Paul Panhuysen: A String Installation for St. Bernard Chapel

concert with Phill Niblock, Michael Delia, Jo Truman
Plasy Monastery 1992




Paul Panhuysen


Paul Panhuysen


Hermit Foundation


Plasy Monastery

"After having toured with Phill Niblock, where I made five installations and seven concerts in Krakow, Wroclaw, Lodz and Warsaw, my visit to the Plasy monastery meant the finale of a one-month trip. I didn’t know much about the space where I was expected to present my work, neither about the social and cultural context in which the event would take place.
Jana and Miloš told me immediately after my arrival about a wonderful freshly renovated chapel in the convent, which they expected to be perfect for my installation. They showed me the space, and I agreed with them that St. Bernard's chapel is a wonderful sound chamber with very lively acoustics, echoing and reverberating, and sounding warm and beautiful. It also has a very beautifully shaped Baroque interior.
This made me decide to make an almost immaterial installation. I only stretched five piano-strings from the hinges of the open doors to the hinges of the windows. The strings were stretched with turnbuckles. The distances between the door and the windows tuned the strings. I didn't use amplification, no P. A. and no acoustical resonators. I decided to have no audience in the room, since the presence of people in a space mostly changes the acoustical qualities. The chapel was to become the instrument itself with the musicians inside. The doors were the sound-hole through which the music left the instrument into the corridor where the audience was. I invited Phill Niblock to play two of the strings. I played the three other strings myself. I invited Jo Truman, since I like her voice and the sounds of her didgeridoo and I wondered how these would sound in this space. I invited Michael Delia after I had heard his drum and kalimba in the space. All the sounds melted together in the chapel. This was a remarkable experience."

Paul Panhuysen, Plasy 1992
This is an account of the production of Dutch composer and visual/sound artist Paul Panhuysen’s ‘long string’ installations, which crossed a range of spaces in various ways and were, in fact, sound sculptures that could be played. Over a period of 30 years, Panhuysen made more than 250 long string installations in many locations around the world, drawing attention to the perception of our environment and the ways in which its parameters are detected, transformed and analysed by our senses, simultaneously engaging both seeing and hearing.
Tuned just in intonation, the long string instrument is played by walking along the length of long strings, attached to the doors and windows and rubbing them with resined hands. This produces longitudinal vibrations, and the musician explores the nodes of vibration. Paul Panhuysen developed with Johan Goedheart many pieces which were notated with choreography.
Long String concert in the st. Bernard chapel, together with Phill Niblock, Michael Delia, Jo Truman was recorded by Avik. The concert took place on June 20th, 1992.

Paul Panhyusen (born 1934 in Borgharen, Netherlands, died 2015) was a Dutch composer, visual and sound artist and curator. He founded and directed Het Apollohuis, an art space that functioned during the 80's and 90's which had artists doing sound installations, sound sculptures, and concerts about free improvisation, experimental music, and electronic music.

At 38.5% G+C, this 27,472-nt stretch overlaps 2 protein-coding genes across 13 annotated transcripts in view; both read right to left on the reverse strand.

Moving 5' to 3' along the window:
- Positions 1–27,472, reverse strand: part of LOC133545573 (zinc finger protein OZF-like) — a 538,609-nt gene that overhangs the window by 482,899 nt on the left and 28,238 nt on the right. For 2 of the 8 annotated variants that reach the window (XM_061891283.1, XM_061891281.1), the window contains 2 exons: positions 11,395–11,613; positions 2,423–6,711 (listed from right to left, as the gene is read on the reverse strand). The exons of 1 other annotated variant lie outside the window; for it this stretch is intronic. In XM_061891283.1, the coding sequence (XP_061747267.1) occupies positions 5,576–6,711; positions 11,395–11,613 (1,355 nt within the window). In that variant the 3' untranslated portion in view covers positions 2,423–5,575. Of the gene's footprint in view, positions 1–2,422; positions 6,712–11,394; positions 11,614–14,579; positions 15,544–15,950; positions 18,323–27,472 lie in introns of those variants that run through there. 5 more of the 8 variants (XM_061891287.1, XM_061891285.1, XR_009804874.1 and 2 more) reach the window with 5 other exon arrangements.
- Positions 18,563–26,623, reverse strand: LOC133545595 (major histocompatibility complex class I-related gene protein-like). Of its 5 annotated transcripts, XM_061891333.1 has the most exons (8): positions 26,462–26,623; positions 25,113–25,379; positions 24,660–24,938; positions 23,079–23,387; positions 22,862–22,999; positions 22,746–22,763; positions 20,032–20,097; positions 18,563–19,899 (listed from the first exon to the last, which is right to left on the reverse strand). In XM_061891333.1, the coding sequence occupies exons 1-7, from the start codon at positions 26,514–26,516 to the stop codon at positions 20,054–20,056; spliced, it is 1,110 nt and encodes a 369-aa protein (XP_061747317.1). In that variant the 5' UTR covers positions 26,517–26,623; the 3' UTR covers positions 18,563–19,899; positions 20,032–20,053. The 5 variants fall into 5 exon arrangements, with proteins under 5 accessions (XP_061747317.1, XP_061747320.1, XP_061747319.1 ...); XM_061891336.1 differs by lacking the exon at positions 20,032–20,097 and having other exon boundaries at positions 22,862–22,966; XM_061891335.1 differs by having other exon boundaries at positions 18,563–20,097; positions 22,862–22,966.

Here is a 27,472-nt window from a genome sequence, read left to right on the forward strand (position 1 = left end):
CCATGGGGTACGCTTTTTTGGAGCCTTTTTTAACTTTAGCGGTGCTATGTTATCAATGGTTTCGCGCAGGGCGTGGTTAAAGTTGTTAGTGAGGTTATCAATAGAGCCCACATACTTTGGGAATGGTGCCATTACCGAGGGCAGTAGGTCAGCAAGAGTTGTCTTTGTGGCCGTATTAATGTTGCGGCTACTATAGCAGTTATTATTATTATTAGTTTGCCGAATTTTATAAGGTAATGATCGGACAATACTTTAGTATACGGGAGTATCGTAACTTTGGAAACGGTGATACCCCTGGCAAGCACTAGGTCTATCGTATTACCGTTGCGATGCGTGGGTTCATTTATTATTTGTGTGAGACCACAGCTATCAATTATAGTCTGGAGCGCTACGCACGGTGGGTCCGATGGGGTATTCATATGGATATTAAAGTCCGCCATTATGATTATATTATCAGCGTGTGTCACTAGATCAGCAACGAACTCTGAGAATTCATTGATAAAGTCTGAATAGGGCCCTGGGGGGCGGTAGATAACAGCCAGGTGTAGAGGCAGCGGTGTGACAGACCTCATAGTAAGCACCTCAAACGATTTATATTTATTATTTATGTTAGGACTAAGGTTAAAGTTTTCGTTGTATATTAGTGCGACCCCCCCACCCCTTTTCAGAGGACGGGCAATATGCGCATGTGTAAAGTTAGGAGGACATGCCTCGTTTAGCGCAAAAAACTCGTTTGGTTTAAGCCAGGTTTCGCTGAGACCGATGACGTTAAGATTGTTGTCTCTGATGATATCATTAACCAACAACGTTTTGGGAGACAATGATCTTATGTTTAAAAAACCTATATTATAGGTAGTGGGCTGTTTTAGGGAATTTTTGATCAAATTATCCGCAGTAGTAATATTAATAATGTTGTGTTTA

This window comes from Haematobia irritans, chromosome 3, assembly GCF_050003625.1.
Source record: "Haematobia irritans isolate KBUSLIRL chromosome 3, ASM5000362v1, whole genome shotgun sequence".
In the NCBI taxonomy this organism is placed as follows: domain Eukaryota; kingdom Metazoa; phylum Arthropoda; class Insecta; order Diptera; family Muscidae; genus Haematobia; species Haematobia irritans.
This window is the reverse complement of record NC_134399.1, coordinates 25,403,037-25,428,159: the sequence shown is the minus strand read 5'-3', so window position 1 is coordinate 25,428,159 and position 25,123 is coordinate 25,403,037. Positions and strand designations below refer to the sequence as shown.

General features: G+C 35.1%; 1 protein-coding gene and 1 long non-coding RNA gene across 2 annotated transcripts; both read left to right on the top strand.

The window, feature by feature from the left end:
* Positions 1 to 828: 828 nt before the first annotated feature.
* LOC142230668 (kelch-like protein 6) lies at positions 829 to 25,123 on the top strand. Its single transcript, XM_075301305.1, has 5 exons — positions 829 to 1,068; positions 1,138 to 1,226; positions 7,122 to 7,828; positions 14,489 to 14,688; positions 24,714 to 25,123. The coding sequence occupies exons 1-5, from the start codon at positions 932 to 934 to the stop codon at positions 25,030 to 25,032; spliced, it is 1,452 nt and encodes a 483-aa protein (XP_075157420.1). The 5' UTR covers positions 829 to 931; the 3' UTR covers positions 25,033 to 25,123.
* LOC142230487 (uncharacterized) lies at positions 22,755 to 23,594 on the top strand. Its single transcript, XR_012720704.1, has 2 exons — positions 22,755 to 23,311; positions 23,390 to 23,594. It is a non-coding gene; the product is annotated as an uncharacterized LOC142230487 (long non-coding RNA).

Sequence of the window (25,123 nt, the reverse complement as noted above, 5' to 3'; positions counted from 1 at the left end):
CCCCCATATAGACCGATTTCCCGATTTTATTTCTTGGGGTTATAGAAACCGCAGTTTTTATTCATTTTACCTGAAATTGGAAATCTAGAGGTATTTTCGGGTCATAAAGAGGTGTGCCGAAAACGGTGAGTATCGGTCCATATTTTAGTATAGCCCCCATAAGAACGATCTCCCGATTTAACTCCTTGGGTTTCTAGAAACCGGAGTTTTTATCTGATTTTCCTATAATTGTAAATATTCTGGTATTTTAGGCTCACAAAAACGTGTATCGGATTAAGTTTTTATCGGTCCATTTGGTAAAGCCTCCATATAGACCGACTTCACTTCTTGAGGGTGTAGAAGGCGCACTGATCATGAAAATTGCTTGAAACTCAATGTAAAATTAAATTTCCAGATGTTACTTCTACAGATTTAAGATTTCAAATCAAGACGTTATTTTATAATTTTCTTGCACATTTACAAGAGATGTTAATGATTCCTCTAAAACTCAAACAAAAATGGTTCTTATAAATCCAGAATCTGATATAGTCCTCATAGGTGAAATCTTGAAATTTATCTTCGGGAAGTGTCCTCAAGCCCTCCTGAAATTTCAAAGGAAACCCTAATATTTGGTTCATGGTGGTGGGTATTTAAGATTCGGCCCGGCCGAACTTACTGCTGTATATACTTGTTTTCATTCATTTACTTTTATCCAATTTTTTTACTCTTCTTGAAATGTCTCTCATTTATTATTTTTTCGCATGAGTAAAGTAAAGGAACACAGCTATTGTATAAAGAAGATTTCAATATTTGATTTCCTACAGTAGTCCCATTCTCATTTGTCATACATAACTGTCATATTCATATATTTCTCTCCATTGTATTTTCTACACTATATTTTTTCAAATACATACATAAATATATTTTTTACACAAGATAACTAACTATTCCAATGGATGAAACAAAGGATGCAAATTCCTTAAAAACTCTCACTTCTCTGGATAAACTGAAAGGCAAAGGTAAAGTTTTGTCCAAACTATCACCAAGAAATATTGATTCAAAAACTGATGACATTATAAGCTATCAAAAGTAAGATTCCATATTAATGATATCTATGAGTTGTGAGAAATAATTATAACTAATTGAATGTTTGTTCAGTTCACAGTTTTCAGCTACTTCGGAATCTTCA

Paul was one of the godfathers of the Hermit Foundation, who directly inspired Miloš Vojtěchovský to get engaged in the project of Plasy. Paul and his wife Helén Panhuysen advised, provided contacts and recommended to Vojtěchovský artists to invite. Miloš Vojtěchovský visited Het Apollohuis in Eindhoven probably in 1986, via two American musicians David Drum and Ann LaBerge, who live in Amsterdam. Het Apollohuis has featured exhibitions of Czech and Slovak experimental and conceptual art (Karel Adamus, Dalibor Chatrný, Jiří Valoch, etc. in ca. 1991), and concerts (Iva Bittová, Pavel Fajt, Marian Palla, Petr Kotík, Jiří Valoch, etc). Paul recieved an award and held an exhibtion in Klenová gallery in 1998, performed at the National Gallery in the framework of The Dawn of the Magicians project (1997) and participated in the program of Maraton nové hudby in the Archa Theater.
Paul Panhuysen studied art at the Jan van Eyck Academie in Maastricht from 1954 to 1959. He then turned to the study of the sociology of art at the University of Utrecht, which he studied until 1961. In Leeuwarden, he was director of the Kunstgewerbeschule, and worked as curator in Den Haag and Eindhoven. Influenced by Situationism, he then advanced to become the leading member of the second generation of the Dutch Fluxus movement. Beginning with painting, he then extended his repertoire throughout the 1960s into the fields of media, urban planning and music, going on to found artists’ associations, and to become a member of numerous committees on museum education. Furthermore, with hundreds of performances behind him, he was one of the protagonists of time-based arts working, with the Maciunas Ensemble. He was also intensively occupied with generatively created music. In collaboration with his wife Hélène and Remco Scha, he founded the artists’ platform Het Apollohuis in Eindhoven, in 1980. The platform (gallery, studios, publishing house) closed in 2001, and the archive is currently housed and managed by the ZKM.